The Anglo-Saxon time period is marked with trials of courageous men sacrificing themselves for the sake of others in battle. By defeating the egregiously violent monster Grendel, Beowulf not only becomes a true Anglo-Saxon due to his bravery, but he demonstrates the Anglo-Saxon value of fame. The poet displays Beowulf’s bravery through his actions and words throughout the epic story. When Beowulf encounters a fearsome dragon, the poet mentions that “He [Beowulf] had scant regard/for the dragon as a threat, no dread at all/of its courage or strength” (Beowulf 2347-2349).
Bilbo really had no choice and went along with the adventure where they faced trials. Fighting trolls, meeting unusual people, and having illusions of food since the dwarves were starving while soon fighting giant spiders that were trying to eat them. These were some of the most outrageous challenges that Bilbo and the dwarves had to face. But their real goal was to get the Arkenstone from dwarf lands guarded by a deadly dragon. Smaug, the dragon that attacked these lands and killed most of the population of dwarves to claim that land as his own, then comes into play and gives the group a difficult time by trying to eat them and burning them to ashes; since Bilbo decided to take a golden cup.
Beowulf embodies many universal societal heroic values that are signified in the modern world like courage, bravery, and strength. In the poem, Beowulf displays courage. “Now, I mean to be a match for Grendel, settle the outcome in single combat” (Heaney 425-426). This quote shows courage because he’s telling them that he can fight Grendel and wants to weather he wins or loses.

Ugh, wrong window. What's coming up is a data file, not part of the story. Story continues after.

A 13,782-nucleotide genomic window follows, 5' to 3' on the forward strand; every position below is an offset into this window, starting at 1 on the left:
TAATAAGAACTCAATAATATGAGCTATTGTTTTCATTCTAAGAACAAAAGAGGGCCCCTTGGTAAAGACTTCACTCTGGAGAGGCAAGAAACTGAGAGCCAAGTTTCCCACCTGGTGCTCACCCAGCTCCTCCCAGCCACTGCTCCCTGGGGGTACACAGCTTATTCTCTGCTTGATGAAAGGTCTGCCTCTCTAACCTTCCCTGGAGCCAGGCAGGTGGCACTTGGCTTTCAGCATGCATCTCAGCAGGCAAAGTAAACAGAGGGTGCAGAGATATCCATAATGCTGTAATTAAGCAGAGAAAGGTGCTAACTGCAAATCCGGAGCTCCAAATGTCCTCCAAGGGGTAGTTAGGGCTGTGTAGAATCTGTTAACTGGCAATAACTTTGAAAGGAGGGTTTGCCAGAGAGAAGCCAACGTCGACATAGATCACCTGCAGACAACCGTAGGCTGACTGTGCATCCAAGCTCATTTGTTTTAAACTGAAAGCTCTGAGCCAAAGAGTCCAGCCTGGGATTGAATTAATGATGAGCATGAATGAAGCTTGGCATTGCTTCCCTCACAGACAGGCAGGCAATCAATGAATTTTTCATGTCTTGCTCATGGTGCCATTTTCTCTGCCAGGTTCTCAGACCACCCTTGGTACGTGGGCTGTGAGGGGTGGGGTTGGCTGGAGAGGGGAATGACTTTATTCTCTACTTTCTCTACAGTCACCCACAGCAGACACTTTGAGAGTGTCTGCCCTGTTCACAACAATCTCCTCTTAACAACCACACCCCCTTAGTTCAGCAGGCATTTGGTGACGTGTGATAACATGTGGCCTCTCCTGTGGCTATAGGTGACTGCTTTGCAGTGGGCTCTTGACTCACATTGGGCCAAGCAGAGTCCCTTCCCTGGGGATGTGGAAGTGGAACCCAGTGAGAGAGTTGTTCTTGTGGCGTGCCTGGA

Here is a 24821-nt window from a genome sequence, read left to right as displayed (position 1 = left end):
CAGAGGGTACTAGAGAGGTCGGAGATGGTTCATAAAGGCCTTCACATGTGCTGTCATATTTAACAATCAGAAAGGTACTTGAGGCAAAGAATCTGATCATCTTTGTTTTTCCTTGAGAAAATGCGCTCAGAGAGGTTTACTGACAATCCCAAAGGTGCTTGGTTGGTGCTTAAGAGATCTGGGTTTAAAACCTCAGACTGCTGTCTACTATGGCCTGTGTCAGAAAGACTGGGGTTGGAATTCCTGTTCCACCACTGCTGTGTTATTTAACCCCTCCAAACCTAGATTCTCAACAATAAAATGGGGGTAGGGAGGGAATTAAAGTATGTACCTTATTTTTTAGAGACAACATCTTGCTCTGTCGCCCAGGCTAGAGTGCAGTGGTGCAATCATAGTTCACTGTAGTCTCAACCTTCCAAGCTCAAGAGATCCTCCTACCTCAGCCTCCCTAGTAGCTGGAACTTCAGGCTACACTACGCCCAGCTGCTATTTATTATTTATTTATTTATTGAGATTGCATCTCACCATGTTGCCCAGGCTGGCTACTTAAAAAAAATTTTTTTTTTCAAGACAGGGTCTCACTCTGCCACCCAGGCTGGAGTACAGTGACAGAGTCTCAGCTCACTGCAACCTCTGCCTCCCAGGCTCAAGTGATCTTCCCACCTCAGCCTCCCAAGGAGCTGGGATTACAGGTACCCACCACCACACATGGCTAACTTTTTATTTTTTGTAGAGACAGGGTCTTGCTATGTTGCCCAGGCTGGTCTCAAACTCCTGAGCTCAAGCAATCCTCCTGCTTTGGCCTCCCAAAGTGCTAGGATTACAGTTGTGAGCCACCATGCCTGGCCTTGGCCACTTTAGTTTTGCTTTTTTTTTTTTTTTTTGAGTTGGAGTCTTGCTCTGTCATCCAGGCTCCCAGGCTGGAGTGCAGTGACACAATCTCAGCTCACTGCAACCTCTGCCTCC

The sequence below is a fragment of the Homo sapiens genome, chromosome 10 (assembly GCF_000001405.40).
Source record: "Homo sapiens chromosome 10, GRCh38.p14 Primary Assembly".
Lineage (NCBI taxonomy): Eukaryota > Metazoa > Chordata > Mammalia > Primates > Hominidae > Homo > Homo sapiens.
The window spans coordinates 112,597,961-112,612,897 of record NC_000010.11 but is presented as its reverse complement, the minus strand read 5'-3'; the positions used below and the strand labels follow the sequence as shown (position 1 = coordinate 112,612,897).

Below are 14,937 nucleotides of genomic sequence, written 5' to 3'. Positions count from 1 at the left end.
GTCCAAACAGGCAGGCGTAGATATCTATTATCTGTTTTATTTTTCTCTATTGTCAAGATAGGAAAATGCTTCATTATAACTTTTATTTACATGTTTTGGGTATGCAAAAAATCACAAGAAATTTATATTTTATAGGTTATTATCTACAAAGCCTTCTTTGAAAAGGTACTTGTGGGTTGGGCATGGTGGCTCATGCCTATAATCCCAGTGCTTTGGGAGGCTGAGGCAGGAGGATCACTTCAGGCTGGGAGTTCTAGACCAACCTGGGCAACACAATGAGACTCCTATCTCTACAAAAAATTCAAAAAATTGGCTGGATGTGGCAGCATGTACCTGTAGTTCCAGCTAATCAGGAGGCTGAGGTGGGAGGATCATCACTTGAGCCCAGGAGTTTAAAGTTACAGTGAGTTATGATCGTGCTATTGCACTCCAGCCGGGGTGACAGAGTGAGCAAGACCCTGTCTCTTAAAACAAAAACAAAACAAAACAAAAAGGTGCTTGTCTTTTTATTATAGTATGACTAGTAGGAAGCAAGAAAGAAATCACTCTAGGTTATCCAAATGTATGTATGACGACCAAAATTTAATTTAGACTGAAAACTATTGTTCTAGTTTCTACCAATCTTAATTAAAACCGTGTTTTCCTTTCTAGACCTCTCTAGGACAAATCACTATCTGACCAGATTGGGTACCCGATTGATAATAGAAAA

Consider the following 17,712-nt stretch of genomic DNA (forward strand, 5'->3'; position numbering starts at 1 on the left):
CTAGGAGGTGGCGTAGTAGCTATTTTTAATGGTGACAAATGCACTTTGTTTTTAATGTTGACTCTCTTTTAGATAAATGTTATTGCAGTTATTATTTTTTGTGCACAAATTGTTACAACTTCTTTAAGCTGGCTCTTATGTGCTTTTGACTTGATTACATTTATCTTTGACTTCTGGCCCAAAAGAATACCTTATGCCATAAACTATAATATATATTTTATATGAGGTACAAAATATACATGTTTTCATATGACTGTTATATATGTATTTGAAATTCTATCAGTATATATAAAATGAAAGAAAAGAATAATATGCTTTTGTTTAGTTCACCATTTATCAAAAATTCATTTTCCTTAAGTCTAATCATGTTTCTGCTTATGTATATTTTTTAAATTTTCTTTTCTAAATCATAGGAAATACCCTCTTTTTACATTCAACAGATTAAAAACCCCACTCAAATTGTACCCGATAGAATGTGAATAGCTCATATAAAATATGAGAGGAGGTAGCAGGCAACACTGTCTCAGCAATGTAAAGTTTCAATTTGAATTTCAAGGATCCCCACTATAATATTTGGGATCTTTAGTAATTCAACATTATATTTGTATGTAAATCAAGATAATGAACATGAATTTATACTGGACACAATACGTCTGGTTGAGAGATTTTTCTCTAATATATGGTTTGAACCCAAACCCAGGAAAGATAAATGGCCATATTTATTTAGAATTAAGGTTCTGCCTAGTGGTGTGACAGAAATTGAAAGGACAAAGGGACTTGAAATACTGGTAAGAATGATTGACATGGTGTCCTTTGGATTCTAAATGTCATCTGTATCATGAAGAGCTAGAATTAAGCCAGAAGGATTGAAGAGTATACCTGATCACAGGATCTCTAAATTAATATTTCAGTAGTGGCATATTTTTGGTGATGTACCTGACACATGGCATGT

Even though he’s out numbered, he takes his chances by being courageous to defeat these sea monsters (559). Another trait is Beowulf’s strength that helps him become a hero. Beowulf has “hands that [move] with thirty men’s strength” (380). Like a superhero, strength is also important for a native hero. Beowulf battles monsters like Grendel who triumph his size and devour men who nobly fought in battle.
The film (Beowulf) was featured, In Denmark in the year 507 A.D., elderly King Hrothgar Anthony Hopkins dedicates his new mead hall in a drunken revelry. He and his people have conquered other lands. Although his queen, Wealthow Robin Wright Penn clearly disapproves, the assembled warriors and maidens clearly enjoy themselves. However, in a cavern not far from the mead hall, the singing and dancing are a painful nuisance to the misshapen half-human, half-demon Grendel Crispin Glover.
To become a hero or heroine, one must participate in a process, or transformation, known as the Hero’s Journey. Mythologist Joseph Campbell found patterns in literature, better known as archetypes, concerning the monomyth, or a prevalent aspect in folklore. In other words, most stories are made of essentially the same elements, described as the monomyth. A common outline in tales involving a hero, the Hero’s Journey begins with escaping a dull world to enter the underworld. The traveler faces barriers prior to metamorphosing into a triumphant hero.
Many time we are asked why we do the things we do. What is our motivation for the things we do? Does someone tell us it do it or do we do it because it’s fun? You can find motivation in many strange and different things. Motivation can be derived from family or friends, personal interest, and even conflict.